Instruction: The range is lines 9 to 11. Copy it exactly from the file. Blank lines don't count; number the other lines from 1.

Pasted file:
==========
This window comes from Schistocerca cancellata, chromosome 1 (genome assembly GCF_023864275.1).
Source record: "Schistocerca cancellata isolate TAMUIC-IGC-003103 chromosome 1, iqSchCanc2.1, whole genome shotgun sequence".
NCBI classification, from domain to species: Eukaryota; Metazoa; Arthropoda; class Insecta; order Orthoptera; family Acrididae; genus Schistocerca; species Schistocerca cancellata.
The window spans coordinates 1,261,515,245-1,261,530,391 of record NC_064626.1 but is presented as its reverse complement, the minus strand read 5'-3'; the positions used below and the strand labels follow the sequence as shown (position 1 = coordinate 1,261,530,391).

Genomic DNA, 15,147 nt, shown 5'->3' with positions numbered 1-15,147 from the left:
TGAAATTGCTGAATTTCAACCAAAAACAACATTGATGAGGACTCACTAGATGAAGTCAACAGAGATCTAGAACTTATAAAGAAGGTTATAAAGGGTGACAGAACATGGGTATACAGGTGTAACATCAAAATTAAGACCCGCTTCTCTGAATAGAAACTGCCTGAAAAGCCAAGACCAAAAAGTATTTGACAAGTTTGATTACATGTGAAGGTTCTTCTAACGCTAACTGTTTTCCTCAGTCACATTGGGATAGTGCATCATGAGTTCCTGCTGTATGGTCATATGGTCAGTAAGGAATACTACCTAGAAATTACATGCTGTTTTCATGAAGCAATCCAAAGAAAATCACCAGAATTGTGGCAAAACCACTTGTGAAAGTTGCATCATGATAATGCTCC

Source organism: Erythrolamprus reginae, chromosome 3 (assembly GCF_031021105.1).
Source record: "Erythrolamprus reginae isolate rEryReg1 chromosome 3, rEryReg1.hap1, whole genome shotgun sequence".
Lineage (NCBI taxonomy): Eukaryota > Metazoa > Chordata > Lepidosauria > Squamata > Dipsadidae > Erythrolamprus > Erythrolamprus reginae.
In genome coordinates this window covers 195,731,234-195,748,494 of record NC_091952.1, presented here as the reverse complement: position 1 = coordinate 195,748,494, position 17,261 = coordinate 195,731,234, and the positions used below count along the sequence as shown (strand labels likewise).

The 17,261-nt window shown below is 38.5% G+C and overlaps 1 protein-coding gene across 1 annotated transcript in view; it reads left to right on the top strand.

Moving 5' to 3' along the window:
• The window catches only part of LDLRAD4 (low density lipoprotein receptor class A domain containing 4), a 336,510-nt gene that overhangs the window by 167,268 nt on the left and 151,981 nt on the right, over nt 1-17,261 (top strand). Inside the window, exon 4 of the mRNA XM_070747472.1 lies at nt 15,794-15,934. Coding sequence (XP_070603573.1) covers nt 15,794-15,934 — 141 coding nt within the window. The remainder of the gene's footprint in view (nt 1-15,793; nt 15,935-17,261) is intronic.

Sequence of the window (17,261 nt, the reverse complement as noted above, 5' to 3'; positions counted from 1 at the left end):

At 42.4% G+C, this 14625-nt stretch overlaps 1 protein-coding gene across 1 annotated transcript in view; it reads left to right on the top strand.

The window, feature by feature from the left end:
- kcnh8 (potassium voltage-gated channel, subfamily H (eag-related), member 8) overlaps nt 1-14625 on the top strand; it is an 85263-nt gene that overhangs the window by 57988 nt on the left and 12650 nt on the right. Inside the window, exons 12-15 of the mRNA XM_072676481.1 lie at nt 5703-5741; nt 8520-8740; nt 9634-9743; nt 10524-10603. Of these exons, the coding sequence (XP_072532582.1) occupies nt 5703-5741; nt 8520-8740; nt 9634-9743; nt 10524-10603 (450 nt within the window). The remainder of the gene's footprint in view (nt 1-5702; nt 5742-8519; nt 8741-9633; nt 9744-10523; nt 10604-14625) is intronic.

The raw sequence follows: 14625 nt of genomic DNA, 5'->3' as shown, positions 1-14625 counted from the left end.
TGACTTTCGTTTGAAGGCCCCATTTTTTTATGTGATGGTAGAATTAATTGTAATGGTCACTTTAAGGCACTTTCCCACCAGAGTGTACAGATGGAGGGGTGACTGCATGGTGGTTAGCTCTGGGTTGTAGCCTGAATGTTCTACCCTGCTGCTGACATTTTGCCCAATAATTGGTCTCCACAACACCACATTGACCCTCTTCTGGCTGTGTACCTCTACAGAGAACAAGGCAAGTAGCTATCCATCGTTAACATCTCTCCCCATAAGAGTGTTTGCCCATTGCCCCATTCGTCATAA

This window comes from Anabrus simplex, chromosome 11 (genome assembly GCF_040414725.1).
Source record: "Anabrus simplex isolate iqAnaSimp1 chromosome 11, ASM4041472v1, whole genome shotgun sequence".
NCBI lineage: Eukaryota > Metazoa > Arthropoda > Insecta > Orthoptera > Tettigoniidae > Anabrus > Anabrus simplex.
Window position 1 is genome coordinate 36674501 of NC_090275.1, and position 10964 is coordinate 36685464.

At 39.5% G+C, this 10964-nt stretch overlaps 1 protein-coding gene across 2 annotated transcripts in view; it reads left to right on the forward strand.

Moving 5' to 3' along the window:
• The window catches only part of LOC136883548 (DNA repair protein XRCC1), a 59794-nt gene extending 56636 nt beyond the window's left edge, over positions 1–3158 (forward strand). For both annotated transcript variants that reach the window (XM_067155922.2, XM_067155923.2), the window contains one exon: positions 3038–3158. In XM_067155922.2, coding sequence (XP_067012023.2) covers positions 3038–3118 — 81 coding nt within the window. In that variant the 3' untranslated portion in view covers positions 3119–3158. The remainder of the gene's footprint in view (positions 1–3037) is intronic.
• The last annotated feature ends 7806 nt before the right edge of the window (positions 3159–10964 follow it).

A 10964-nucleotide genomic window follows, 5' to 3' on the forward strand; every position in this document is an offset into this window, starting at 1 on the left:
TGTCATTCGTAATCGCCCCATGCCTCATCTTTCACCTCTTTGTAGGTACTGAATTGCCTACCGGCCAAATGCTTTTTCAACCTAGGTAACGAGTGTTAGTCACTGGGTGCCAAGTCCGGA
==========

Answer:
Lineage (NCBI taxonomy): Eukaryota > Metazoa > Chordata > Lepidosauria > Squamata > Dipsadidae > Erythrolamprus > Erythrolamprus reginae.
In genome coordinates this window covers 195,731,234-195,748,494 of record NC_091952.1, presented here as the reverse complement: position 1 = coordinate 195,748,494, position 17,261 = coordinate 195,731,234, and the positions used below count along the sequence as shown (strand labels likewise).

The 17,261-nt window shown below is 38.5% G+C and overlaps 1 protein-coding gene across 1 annotated transcript in view; it reads left to right on the top strand.